One year on. Has anything changed?

There have been various articles in the Catholic press, secular press and blogs which have commented on the pontificate of Francis as he marks the one year anniversary of his election to the Chair of St. Peter.  One author mentioned that she thought there was more style than substance to the first year.  After yesterday’s announcement that the new economic commission at the Vatican would be composed of eight cardinals and seven laymen, I’d have to agree with her.

It would have been a bold move on the part of Pope Francis if he would have selected eight men from the Church, be they cardinals, bishops, priests, deacons or laymen and seven women to serve on this new commission.  He and his staff must know any number of very qualified men from across the spectrum of vocational callings and from many parts of the world.  I doubt he knows many women so I’d like to offer a few suggestions of very qualified women who might make his new commission both more representative and would have given substance to his stated desire to give women a greater say in the Church.  I doubt all the laymen on the commission are Catholic so there isn’t a need to have only Catholic women named but the first woman I’d like to suggest for this alternative commission is:  Mother Assumpta Long, foundress of the Dominican Sisters of Mary Mother of the Eucharist.

In 1997, she and three others left the Nashville Dominicans to found a new order of nuns dedicated to teaching in Catholic schools.  In less than 20 years she has built a community of over 120 sisters, a mother house in Ann Arbor, Michigan, a novitiate in Indiana and a new, second mother house being built in Texas.  She and her companions didn’t have much to start with but they worked hard and prayed even harder.  Her ministry is focused and true.  Her sisters are highly educated.  So she and her first companions would make, I think, a wonderful addition to this economic commission to serve the Church.  She (and they) have lived this to the full.  They know the practical side of things and they get results.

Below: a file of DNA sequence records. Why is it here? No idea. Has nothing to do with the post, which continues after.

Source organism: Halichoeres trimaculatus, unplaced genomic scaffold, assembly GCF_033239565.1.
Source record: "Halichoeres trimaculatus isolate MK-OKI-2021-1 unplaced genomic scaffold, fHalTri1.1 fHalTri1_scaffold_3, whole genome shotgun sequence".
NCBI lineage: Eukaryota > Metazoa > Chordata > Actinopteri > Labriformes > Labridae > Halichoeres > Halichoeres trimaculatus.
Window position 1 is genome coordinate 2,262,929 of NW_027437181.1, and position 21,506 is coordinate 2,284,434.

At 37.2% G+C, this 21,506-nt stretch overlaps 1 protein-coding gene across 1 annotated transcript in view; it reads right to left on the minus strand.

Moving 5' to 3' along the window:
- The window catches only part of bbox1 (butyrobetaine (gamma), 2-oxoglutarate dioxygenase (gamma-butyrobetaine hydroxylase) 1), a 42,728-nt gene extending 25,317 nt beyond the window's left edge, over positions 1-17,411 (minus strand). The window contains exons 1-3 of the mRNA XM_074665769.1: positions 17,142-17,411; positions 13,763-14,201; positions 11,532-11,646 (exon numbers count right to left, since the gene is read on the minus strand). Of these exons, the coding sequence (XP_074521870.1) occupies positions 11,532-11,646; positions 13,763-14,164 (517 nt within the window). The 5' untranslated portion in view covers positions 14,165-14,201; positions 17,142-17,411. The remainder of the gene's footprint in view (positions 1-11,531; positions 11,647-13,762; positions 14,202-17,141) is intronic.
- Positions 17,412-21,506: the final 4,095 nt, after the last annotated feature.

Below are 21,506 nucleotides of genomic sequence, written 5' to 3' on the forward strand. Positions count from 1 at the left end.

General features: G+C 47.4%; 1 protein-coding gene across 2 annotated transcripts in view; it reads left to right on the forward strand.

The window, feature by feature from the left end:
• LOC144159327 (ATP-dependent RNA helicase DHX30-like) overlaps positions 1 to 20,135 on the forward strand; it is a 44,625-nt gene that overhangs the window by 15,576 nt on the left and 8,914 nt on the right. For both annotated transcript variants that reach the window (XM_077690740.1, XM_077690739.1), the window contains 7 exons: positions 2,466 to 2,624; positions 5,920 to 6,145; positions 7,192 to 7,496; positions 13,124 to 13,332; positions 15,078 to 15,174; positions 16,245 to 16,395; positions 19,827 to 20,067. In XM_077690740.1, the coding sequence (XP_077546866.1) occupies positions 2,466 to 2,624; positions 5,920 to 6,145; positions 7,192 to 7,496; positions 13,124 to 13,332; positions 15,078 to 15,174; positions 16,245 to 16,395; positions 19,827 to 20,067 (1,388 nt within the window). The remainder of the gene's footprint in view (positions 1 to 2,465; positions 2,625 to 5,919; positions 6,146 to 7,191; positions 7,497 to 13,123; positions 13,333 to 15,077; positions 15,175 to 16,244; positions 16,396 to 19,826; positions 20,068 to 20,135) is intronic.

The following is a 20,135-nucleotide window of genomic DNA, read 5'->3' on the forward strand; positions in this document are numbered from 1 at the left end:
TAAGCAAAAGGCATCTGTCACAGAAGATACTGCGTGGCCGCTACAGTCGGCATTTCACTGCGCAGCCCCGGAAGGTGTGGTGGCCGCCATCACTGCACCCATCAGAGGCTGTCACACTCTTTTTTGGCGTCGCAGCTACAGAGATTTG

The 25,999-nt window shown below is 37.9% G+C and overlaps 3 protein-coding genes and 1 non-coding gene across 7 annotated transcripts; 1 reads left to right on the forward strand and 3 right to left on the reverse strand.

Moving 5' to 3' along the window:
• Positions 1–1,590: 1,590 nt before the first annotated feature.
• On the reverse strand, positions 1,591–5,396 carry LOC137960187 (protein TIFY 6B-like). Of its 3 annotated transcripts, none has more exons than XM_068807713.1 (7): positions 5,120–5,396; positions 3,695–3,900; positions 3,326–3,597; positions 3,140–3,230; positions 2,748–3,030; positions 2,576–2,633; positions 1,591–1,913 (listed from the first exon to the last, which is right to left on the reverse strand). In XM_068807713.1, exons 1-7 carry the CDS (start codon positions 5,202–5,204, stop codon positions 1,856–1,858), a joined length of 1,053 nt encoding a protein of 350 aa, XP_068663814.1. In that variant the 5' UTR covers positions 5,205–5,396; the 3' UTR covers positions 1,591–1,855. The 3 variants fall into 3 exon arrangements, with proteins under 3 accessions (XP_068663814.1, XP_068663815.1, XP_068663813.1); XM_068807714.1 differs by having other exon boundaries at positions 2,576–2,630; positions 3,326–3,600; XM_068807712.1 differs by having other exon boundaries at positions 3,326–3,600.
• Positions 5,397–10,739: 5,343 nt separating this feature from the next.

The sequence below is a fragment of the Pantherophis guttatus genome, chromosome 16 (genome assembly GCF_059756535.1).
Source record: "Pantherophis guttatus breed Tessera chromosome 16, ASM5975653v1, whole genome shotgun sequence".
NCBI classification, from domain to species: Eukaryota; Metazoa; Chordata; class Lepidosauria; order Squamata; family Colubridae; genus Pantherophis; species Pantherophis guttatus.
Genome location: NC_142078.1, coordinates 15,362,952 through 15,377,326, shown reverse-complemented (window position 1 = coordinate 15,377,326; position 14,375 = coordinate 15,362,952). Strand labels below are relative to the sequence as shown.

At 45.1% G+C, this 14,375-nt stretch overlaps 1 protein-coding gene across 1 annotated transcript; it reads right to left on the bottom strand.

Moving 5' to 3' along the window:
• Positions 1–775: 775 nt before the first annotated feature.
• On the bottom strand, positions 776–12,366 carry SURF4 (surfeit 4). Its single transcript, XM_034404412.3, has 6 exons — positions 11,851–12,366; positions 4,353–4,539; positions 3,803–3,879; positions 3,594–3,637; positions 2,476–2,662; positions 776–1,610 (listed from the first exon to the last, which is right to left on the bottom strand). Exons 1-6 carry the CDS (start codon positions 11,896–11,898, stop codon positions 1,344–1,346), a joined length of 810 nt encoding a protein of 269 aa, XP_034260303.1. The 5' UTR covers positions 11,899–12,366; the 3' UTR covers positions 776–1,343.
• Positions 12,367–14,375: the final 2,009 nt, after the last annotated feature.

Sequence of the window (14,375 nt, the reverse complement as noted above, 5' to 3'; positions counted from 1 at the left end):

And if the Holy Father wants more women to choose from here is a small list of women from around the world who would know a thing or two about economic commissions as well as bringing a woman’s point of view to the table.  Too bad no one will pass this list on to Pope Francis – but we can always hope for miracles!

Maria das Gracas, CEO – Petrobras, Brazil

Gail Kelly, Managing Director, CEO – Westpac, Australia

Sheryl Sandberg, COO – Facebook, USA

Marissa Mayer, President, CEO, Yahoo, USA

Guler Sabanci, Chair, Managing Director, Sabanci Holding, Turkey

Chanda Kochhar, Managing Director, CEO – Icici Bank, India

Ornella Barra, Chief Executive, Alliance Boots, UK

Chua Sock Koong, CEO, Singapore Telecomm, Singapore

Annika Falkengren, President, CEO, SEB, Sweden

Anne Sweeney, Co-Chair, Disney Media, USA

Mary Callahan Erdoes, CEO, JP Morgan Chase, USA

Elizabeth Corley, CEO, Allianz Global Investors, UK

Karen Agustrawan, president, CEO, Pertamina, Indonesia

Nancy McKinstry, Chair, CEO, Wolters Kluwer, Netherlands

Ana Patricia Botin, CEO, Santander – UK, UK

Dong Ming zhu, Chair, President, Gree Electrical Appliances, China

Lubna Olayan, Olayan Financing, Saudi Arbia

Carolyn McCall, CEO, Easyjey, UK

Kwon Seon-joo, CEO, Industrial Bank of Korea, South Korea

Isabella Ealet, Global Co-Head Securities Division, Goldman Sachs, UK

Zhang Xin, CEO, Soho China, China

Angela Ahrendts, CEO, Burberry soon to take up her new role as Apple’s Head of retail and online sales, UK

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